We pick the girls up, we have lunch (pain, fromage, jambon, pomme, repeat), the girls have a quiet play time in their room and I stare into space some more and then when they're up we go and play in the woods, which is my favourite part of the day. The house is the last one on the edge of a national park and ancient oak forest is literally (literally literally) on our doorstep. We've been to visit this house several times but it's only in the last week that we've stepped off the fire path that winds up the hillside and into the trees. They're low and scrubby and the branches are at head-height. . . for four year olds. Walking through the trees involves a lot of me getting stuck in bushes, having to backtrack, losing sight of the children, swearing quietly as the dog looks on confused but happy. His five year routine of 7am and 4pm walks with my father in law has suddenly exploded into anarchy, people walking all over the shop at any hour of the day, total madness. My irritation at getting scratched, prickled, trapped, backached and lost is tempered by my delight at seeing my children explore and climb and fall, to see their disregard for the path, their glee at getting dirty, their willingness to get hurt and to get up and try again; that is what I wanted for them, for their childhood, not the paved paths and predictable climbing frames and rubber flooring of city playgrounds. 

All of the difficulty, the unfamiliarity, the revolting breakfasts melt away and become completely worth it when I see my kids wild, unplugged, free range in France.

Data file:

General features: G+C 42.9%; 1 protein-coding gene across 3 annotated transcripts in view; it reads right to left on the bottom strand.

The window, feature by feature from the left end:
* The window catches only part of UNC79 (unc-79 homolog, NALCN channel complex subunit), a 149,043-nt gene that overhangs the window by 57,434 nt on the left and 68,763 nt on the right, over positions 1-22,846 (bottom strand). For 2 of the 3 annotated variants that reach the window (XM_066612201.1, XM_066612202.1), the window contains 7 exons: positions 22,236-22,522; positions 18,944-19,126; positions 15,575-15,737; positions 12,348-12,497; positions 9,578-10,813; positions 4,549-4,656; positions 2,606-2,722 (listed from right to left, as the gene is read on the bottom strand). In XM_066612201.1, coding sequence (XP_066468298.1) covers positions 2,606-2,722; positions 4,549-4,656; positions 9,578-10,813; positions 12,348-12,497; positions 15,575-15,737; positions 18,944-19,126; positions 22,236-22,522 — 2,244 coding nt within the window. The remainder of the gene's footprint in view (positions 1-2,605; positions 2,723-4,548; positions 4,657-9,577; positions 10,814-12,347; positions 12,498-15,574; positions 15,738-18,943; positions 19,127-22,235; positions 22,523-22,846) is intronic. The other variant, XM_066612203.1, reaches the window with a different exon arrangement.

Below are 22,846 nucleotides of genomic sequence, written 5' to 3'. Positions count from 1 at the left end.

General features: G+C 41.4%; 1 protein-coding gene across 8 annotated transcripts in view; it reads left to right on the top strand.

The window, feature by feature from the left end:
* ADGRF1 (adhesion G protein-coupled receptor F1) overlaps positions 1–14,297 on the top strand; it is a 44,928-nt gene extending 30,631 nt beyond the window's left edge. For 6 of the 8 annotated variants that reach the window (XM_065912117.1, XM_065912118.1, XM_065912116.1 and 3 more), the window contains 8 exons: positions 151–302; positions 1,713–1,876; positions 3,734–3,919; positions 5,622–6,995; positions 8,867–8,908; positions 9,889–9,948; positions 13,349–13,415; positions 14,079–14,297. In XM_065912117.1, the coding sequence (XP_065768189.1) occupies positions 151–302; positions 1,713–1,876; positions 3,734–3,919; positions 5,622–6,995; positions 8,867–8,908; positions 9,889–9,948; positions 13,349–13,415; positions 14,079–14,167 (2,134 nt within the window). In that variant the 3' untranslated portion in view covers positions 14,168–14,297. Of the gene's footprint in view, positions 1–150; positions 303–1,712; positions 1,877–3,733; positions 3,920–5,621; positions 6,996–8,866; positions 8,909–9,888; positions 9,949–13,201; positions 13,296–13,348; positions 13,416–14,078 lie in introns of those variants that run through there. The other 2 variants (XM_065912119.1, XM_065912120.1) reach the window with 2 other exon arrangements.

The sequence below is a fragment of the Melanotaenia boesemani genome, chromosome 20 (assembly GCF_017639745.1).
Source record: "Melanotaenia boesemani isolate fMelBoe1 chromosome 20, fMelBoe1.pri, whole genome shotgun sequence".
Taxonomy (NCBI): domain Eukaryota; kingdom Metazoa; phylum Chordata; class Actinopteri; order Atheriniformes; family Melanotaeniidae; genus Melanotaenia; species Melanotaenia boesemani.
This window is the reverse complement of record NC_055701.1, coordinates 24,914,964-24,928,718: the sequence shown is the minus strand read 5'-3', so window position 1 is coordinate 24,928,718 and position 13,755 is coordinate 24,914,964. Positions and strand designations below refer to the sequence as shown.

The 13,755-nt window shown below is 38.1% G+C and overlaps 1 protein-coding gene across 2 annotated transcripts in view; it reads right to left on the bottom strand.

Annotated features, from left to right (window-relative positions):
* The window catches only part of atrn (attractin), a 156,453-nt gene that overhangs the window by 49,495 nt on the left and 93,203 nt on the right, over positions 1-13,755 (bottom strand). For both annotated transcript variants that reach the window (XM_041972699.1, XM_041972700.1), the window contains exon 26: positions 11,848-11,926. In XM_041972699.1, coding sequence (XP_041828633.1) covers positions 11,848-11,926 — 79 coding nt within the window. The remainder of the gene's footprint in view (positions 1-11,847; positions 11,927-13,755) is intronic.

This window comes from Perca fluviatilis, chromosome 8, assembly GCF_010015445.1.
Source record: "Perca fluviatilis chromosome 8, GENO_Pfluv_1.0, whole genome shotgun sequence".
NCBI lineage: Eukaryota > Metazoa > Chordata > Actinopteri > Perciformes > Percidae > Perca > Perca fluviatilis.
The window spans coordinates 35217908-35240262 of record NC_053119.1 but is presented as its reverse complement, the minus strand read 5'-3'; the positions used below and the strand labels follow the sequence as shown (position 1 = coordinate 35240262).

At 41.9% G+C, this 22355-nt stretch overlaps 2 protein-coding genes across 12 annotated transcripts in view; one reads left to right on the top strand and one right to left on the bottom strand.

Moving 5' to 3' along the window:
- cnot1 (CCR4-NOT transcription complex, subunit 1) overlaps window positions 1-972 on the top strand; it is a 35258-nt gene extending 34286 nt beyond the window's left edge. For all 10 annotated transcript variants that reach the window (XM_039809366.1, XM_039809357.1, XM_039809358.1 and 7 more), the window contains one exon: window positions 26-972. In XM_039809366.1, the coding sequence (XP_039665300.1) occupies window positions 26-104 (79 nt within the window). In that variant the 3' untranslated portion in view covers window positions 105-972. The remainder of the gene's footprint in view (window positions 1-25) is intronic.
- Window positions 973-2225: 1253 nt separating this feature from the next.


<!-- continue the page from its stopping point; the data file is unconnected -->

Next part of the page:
Tuesday, March 24, 2015

Day Three.

I have moved to France, alone with my children, to live with my inlaws. My husband will follow in time, but for now he still lives in South London, fixing up the house that we thought we'd live in for a decade but which we actually outgrew emotionally within two years. Times are strange.

The girls and I flew to Languedoc on Saturday after 24 hours spend mostly crying about the impending move. I'd been so excited about getting out of fucking south London that I forgot I was leaving Nye behind for 18 days, that in nine years the longest we've been apart for was nine days and that the girls won't see him for a further week, having spending most of their waking hours with him for four and a half years. The reasons I had for thinking that this wouldn't be a big deal escape me right now. It's a big deal.

We are settling. It's now (...counts it out on my fingers...) Tuesday. We've done three days and three nights. The girls start l'ecole maternelle (nursery) tomorrow and although I have no idea what that will comprise of (because I still don't speak a damn word of French*) we are all excited and looking forward to this next, huge, milestone. We visited the nursery on Monday and it seemed very sweet, smaller and more structured that our nursery in London, which was what I think is described as 'child-led' (the French are not led by children.) There were tiny desks in rows and hand-writing exercises on the walls. I can't help but recoil at the shock my children will get when they realise that 'nursery' is not a standardised thing, that it will not be simply what they already know but with new children. But then again perhaps they won't recoil, I hear that children are more adaptable than adults, less thrown by things being different. Here's hoping.